There are many good things passed down from one generation to the next. Some include physical attributes like facial features, personality traits like a great sense of humor or the motivation to succeed, and even material riches. Unfortunately, it’s also possible to inherit medical conditions, including glaucoma.
Glaucoma is a group of eye conditions that damage the optic nerve, which can lead to vision loss or blindness. While glaucoma can occur due to various factors, including age, high intraocular pressure (IOP), and eye injuries, genetics can also play a significant role.
January is Glaucoma Awareness Month — an excellent opportunity to learn about the risk factors that may make you more susceptible to glaucoma, including your family history. Continue reading to learn more about glaucoma and the risks for people who have family members with glaucoma.
What Is Hereditary Glaucoma?
Hereditary glaucoma, also known as inherited glaucoma, is passed down from one generation to another through genetic inheritance. It’s caused by mutations in specific genes responsible for the development and function of the eye’s drainage system, or outflow, which helps regulate the eye’s IOP.
IOP is the pressure inside the eye and is maintained by the balance between the production and drainage of the aqueous humor, a clear fluid that fills the front part of the eye. When the drainage system is not functioning correctly, the IOP can become elevated, leading to damage to the optic nerve and vision loss.
Types of Hereditary Glaucoma
There are several types of hereditary glaucoma, and the specific type can depend on the genetic mutations. Some common types include:
- Primary Open-Angle Glaucoma (POAG)
Primary open-angle glaucoma is the most common form of glaucoma, characterized by a gradual loss of vision due to damage to the optic nerve. POAG is generally caused by an increase in IOP, which can be due to various factors, including genetics. It is much more common in people of African descent.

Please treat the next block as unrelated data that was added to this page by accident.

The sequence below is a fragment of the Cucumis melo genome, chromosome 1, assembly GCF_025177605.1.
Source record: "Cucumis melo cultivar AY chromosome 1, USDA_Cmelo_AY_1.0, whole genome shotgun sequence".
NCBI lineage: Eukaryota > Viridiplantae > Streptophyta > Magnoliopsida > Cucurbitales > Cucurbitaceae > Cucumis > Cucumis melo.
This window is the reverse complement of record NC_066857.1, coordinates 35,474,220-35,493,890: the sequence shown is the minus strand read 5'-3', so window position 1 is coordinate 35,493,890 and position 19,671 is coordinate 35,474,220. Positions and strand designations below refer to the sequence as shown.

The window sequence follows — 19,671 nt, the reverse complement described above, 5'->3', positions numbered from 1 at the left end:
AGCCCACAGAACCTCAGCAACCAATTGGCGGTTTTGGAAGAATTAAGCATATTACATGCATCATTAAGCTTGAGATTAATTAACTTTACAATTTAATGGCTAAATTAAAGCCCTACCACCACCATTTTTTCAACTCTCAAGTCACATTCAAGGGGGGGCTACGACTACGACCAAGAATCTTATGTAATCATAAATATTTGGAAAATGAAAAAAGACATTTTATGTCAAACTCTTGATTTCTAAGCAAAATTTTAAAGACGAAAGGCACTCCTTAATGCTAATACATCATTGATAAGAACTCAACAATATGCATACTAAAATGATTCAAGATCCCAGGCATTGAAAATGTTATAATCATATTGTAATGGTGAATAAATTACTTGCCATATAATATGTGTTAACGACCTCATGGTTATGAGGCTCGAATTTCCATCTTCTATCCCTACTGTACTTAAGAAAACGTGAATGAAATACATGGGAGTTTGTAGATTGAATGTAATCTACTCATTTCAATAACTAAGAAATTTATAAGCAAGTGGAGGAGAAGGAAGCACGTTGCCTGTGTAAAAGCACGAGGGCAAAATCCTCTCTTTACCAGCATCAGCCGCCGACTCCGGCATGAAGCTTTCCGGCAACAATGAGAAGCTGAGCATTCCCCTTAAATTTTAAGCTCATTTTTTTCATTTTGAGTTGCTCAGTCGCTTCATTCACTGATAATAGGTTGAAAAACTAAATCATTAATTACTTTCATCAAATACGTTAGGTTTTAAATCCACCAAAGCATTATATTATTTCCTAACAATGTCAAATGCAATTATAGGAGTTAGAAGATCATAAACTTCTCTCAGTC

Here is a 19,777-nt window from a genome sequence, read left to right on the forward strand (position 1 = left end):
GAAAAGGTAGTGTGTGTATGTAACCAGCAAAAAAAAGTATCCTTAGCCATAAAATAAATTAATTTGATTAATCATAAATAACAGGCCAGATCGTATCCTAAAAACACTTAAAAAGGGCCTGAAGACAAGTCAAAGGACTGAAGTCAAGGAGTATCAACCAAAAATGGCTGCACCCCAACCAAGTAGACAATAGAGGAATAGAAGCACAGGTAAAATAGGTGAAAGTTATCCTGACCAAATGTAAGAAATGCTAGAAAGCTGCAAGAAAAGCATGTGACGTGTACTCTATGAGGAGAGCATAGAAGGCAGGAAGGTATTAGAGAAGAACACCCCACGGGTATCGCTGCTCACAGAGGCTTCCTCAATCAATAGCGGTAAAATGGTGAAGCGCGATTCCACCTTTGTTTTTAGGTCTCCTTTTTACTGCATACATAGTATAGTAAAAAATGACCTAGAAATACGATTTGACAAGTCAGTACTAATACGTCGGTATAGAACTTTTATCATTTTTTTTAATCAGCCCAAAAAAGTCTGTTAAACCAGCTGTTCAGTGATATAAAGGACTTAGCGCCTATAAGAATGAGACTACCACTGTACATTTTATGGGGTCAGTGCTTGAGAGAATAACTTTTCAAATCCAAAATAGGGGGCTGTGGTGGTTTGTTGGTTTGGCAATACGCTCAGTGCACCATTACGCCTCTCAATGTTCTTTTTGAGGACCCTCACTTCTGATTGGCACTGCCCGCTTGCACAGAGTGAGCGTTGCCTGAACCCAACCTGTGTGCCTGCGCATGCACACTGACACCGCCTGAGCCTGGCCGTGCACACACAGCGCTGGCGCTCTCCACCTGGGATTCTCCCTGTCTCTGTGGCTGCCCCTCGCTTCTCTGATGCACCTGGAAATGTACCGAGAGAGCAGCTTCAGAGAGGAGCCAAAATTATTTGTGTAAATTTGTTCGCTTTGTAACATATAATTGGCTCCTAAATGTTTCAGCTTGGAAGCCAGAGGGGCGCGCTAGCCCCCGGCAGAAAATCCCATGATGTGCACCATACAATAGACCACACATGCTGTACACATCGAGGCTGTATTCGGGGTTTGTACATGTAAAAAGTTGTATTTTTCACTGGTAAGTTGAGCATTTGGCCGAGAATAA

- Congenital Glaucoma
Congenital glaucoma is present at birth and is caused by abnormal eye drainage system development. It’s a rare form of glaucoma that can be inherited from a person’s parents.
- Primary Angle-Closure Glaucoma
Primary angle-closure glaucoma is caused by a blockage in the eye’s drainage system, leading to an increase in IOP. It can be hereditary and is more common in people of Asian descent.
- Pigmentary Glaucoma
Pigmentary glaucoma is caused by the accumulation of pigment in the eye’s drainage system, leading to a blockage and an increase in IOP. It can be inherited and is less common in people of African descent.
Risk Factors for Hereditary Glaucoma
There are several risk factors that can increase a person’s risk of developing hereditary glaucoma, including:
- Family History
People with a family history of glaucoma, especially a parent or sibling, are at an increased risk.
Some ethnicities, like African Americans, Latinos, and people of Scandinavian descent, have an increased risk.
The risk of developing glaucoma increases with age and is more common in people over 60.
- Other Medical Conditions
Certain medical conditions, like diabetes, high blood pressure (hypertension), and hypothyroidism, can increase a person’s risk of developing glaucoma.
If you have a family history of glaucoma, it is essential to let your ophthalmologist know as soon as possible. If family members have lost vision or become blind due to glaucoma, it’s even more important to take action so you can catch it at an early stage. Sharing your family history of glaucoma with your doctor can help them be on the lookout for early signs of the condition and take the necessary steps to treat it.
If you have glaucoma, let your family members know about your condition and encourage them to have a comprehensive dilated eye examination — the best way to detect glaucoma.
Help Us Find a Cure
The diligent work of researchers continues to lead to a better understanding of glaucoma daily. As a result, there’s great hope for new and improved treatments, including superior drug delivery methods, laser treatments, and less invasive surgical techniques. While there’s no cure for glaucoma, advancements in research, like the smart contact lens, continue to bring us closer to finding a cure and restoring vision loss from glaucoma.
Your donations of cash, stock, or a vehicle support the efforts of dedicated researchers working to find a cure for glaucoma. Every contribution helps bring us closer to finding a cure for glaucoma. You can help make it happen!
Posted January 17, 2023. This article was reviewed for medical accuracy by Sandra Sieminski, MD.
Sandra F. Sieminski, MD
Sandra Sieminski, MD is a glaucoma and cataract specialist at the Ross Eye Institute and is the Director of Glaucoma Services. She also serves as the Clinical Vice Chair of the Department of Ophthalmology and the Ophthalmology Clerkship Director for the Jacobs School of Medicine and Biomedical Sciences, University at Buffalo/State University of New York (SUNY).